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Albert Rusnák ready to make up for lost time

The Sounders built their roster around Rusnák’s skillset. Now, we get to see how smart that was.

Last Updated
7 min read
Max Aquino / Sounder at Heart

RENTON – This was not how almost anyone envisioned the Seattle Sounders starting the season. Most pundits picked them as the favorites to win the Western Conference and many even thought they could make a run at the Supporters’ Shield.

The roster was reasonably well stocked with proven talent, with a mix of younger players who could reasonably break out, even if it lacked obvious MVP candidates.

In a way, Albert Rusnák was a near perfect embodiment of the roster. The 29-year-old was coming off a season in which he scored seven goals, five of them in the nine games he started down the stretch at the No. 10 spot. It was strong evidence that he could still be as productive as he was in Real Salt Lake, where he basically averaged double-digit goals and assists over the course of five seasons.

The Sounders picked up Rusnák’s contract option that kept him as a Designated Player and effectively signaled that they’d build their offense around him, largely on the strength of his late-season performance. It was not a particularly bold or sexy move, but it did make sense. The Sounders were going with someone who knew the system, had a proven level of productivity and had remained remarkably healthy throughout his professional career.

The only problem? The one player for whom the Sounders didn’t have an obvious backup sprained his ankle in the final training session before the regular-season opener. With him went most of the offseason and preseason planning. That was compounded by several other injuries, many of them along the spine of the team.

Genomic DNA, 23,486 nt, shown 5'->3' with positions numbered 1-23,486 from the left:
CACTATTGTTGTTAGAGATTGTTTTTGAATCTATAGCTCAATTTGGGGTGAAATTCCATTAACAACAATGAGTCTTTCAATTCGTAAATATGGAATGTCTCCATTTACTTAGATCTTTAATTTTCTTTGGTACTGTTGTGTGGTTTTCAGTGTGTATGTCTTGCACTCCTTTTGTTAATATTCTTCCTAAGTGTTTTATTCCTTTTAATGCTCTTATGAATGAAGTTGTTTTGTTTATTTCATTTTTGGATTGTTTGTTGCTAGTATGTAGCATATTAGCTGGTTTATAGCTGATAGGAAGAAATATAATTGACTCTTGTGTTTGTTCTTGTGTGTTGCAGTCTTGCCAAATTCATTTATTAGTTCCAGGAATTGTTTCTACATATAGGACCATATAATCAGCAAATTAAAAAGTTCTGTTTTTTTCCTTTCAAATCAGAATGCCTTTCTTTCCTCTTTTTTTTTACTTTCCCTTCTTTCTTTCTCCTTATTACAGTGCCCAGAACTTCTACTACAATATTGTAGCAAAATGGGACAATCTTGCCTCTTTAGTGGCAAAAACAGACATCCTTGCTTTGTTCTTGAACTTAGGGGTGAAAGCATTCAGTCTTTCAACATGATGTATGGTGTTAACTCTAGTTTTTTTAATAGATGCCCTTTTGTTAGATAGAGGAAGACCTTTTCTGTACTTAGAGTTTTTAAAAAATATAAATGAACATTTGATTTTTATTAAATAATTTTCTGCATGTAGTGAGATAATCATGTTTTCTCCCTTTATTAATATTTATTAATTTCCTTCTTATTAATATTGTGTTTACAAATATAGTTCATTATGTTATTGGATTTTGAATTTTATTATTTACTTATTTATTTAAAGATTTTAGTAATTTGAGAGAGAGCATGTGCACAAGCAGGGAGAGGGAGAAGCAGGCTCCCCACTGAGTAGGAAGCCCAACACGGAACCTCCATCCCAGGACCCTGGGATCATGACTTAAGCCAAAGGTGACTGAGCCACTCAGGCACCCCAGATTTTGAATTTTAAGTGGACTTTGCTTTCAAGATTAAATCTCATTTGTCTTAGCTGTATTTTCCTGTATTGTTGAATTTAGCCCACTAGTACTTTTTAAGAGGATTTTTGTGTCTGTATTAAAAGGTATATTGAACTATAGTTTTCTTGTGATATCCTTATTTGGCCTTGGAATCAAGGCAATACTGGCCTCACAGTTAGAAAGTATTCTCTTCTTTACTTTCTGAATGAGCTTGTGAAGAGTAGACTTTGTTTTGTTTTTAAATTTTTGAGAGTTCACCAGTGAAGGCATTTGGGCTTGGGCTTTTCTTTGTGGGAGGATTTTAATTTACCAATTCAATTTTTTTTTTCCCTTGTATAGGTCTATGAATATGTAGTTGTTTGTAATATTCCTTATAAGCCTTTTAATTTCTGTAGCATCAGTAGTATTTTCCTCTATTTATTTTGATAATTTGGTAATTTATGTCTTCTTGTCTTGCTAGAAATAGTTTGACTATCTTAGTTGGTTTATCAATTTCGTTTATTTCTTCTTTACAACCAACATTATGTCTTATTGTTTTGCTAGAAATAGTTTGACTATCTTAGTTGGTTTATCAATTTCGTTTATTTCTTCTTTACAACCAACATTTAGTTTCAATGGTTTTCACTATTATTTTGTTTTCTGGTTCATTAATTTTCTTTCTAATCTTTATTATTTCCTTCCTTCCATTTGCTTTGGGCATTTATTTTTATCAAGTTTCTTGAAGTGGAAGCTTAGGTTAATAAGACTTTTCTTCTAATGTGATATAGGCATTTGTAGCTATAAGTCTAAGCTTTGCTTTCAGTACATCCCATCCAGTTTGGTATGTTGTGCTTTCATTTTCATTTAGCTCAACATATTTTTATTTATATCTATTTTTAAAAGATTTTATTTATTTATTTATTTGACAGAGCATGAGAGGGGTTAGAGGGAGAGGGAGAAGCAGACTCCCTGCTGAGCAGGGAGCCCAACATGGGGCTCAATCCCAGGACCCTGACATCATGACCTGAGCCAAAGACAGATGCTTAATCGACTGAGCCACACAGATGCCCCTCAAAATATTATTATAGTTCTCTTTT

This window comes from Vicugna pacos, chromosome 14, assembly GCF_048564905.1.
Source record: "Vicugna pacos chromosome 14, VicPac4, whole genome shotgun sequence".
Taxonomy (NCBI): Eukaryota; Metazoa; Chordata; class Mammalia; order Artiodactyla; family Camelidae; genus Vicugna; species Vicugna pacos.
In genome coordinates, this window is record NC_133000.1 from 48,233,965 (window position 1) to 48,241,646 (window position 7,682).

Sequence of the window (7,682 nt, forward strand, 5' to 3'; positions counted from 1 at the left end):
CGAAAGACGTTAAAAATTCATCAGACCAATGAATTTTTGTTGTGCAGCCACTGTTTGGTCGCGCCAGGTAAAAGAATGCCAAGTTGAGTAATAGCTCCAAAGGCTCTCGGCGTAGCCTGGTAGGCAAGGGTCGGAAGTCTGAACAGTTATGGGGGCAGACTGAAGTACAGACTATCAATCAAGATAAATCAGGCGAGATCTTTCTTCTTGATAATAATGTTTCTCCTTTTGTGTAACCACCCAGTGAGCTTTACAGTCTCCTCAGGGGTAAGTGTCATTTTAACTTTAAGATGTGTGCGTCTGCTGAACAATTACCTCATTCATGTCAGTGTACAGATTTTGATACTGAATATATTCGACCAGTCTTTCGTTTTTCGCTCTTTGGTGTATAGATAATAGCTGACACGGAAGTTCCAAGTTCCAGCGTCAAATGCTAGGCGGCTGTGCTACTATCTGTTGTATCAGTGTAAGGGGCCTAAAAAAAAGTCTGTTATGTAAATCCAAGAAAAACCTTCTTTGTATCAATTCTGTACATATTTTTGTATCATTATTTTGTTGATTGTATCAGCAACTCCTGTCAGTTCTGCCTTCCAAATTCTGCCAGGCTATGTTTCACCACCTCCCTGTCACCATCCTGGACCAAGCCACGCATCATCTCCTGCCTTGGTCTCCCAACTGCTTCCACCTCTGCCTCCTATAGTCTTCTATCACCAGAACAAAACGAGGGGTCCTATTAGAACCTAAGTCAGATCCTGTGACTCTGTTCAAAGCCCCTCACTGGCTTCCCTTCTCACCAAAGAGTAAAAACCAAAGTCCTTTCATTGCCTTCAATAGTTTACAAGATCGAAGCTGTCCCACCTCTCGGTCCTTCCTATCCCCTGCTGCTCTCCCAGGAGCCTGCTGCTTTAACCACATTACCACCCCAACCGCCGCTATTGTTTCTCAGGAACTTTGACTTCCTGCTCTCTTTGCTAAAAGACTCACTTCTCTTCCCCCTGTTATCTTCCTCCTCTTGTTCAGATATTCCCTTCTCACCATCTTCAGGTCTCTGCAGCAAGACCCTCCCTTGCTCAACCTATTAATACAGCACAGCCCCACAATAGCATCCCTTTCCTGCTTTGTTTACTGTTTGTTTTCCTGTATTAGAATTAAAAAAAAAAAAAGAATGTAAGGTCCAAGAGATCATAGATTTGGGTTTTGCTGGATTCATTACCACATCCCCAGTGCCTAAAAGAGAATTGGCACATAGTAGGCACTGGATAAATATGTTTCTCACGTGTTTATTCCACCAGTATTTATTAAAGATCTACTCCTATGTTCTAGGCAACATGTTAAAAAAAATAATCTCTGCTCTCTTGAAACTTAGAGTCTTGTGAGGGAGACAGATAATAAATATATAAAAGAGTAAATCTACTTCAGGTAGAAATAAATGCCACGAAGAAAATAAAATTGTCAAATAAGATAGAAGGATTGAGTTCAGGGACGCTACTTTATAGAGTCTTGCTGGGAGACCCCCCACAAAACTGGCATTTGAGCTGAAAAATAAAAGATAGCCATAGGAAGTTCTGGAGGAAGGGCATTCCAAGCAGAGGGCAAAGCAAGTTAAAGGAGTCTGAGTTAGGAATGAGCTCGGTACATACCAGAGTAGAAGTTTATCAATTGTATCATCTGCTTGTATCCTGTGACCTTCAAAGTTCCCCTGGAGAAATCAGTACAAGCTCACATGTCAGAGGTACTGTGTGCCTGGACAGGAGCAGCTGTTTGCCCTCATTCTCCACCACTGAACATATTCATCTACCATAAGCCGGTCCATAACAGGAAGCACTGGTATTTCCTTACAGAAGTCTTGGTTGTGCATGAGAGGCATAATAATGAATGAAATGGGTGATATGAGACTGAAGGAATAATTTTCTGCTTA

Four games into the season, the Sounders have been missing at least four preferred starters from each of Brian Schmetzer’s lineups. No one is pretending as if the injuries alone explain away the impossible-to-escape fact that they are 0-2-2 and currently mired in last place of the Western Conference, but it does also suggest that performance should improve as the team gets closer to full health.

That theory will be somewhat put the test this week when Rusnák is expected to return to the starting lineup against the LA Galaxy.

Rusnák says he’s now feeling good, virtually pain free and maybe even in better shape than when he first got hurt. He also understands the need for him to hit the ground running.

“Injuries are part of the game and by this point we’re used to them,” Rusnák told reporters following Tuesday’s training session. “It’s what we’re dealing with right now. You don’t want to use that as an excuse. But we know we went through that rough spell last summer and still finished second.

“It’s too early to be negative but there are some things we need to improve.”

One thing you learn quickly in interacting with Rusnák is how matter-of-fact he can be. The son of a former professional player, coach and scout, Rusnák moved from his native Slovakia to play for Manchester City’s academy just after he turned 16.

From an early age, he treated soccer as a profession. He saw friends get cut from teams and was competing with older players for minutes. There was rarely room for sentimentality.

By the time he moved to MLS to join RSL as a 23-year-old, Rusnák had already played for four professional teams and lived in three different countries, learning different styles, tactics and techniques along the way.

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